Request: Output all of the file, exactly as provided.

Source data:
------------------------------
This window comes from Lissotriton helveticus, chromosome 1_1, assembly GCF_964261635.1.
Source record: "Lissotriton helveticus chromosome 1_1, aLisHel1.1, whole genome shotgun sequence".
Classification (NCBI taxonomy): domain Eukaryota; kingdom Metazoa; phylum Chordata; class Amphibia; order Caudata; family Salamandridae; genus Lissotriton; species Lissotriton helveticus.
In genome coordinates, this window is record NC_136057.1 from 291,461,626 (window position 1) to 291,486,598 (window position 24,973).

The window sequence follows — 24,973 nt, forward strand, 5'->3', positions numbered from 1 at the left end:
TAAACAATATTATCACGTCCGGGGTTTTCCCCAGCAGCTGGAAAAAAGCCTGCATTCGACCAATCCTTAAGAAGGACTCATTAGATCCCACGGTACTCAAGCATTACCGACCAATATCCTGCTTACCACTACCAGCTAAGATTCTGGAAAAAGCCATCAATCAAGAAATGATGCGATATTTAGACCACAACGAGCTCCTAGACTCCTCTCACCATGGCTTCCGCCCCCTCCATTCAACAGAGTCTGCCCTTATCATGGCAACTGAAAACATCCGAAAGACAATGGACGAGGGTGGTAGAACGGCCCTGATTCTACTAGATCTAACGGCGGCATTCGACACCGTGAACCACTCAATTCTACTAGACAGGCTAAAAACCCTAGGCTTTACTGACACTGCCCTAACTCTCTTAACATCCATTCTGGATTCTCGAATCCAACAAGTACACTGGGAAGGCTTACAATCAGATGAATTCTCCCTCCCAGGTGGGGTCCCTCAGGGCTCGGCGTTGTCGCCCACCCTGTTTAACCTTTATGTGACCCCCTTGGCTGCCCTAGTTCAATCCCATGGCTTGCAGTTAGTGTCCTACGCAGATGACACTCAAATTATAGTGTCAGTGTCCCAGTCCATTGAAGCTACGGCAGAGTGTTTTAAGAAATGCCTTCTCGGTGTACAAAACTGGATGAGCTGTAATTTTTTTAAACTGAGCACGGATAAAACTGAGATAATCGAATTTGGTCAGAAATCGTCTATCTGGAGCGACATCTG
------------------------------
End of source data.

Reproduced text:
This window comes from Lissotriton helveticus, chromosome 1_1, assembly GCF_964261635.1.
Source record: "Lissotriton helveticus chromosome 1_1, aLisHel1.1, whole genome shotgun sequence".
Classification (NCBI taxonomy): domain Eukaryota; kingdom Metazoa; phylum Chordata; class Amphibia; order Caudata; family Salamandridae; genus Lissotriton; species Lissotriton helveticus.
In genome coordinates, this window is record NC_136057.1 from 291,461,626 (window position 1) to 291,486,598 (window position 24,973).

The window sequence follows — 24,973 nt, forward strand, 5'->3', positions numbered from 1 at the left end:
TAAACAATATTATCACGTCCGGGGTTTTCCCCAGCAGCTGGAAAAAAGCCTGCATTCGACCAATCCTTAAGAAGGACTCATTAGATCCCACGGTACTCAAGCATTACCGACCAATATCCTGCTTACCACTACCAGCTAAGATTCTGGAAAAAGCCATCAATCAAGAAATGATGCGATATTTAGACCACAACGAGCTCCTAGACTCCTCTCACCATGGCTTCCGCCCCCTCCATTCAACAGAGTCTGCCCTTATCATGGCAACTGAAAACATCCGAAAGACAATGGACGAGGGTGGTAGAACGGCCCTGATTCTACTAGATCTAACGGCGGCATTCGACACCGTGAACCACTCAATTCTACTAGACAGGCTAAAAACCCTAGGCTTTACTGACACTGCCCTAACTCTCTTAACATCCATTCTGGATTCTCGAATCCAACAAGTACACTGGGAAGGCTTACAATCAGATGAATTCTCCCTCCCAGGTGGGGTCCCTCAGGGCTCGGCGTTGTCGCCCACCCTGTTTAACCTTTATGTGACCCCCTTGGCTGCCCTAGTTCAATCCCATGGCTTGCAGTTAGTGTCCTACGCAGATGACACTCAAATTATAGTGTCAGTGTCCCAGTCCATTGAAGCTACGGCAGAGTGTTTTAAGAAATGCCTTCTCGGTGTACAAAACTGGATGAGCTGTAATTTTTTTAAACTGAGCACGGATAAAACTGAGATAATCGAATTTGGTCAGAAATCGTCTATCTGGAGCGACATCTG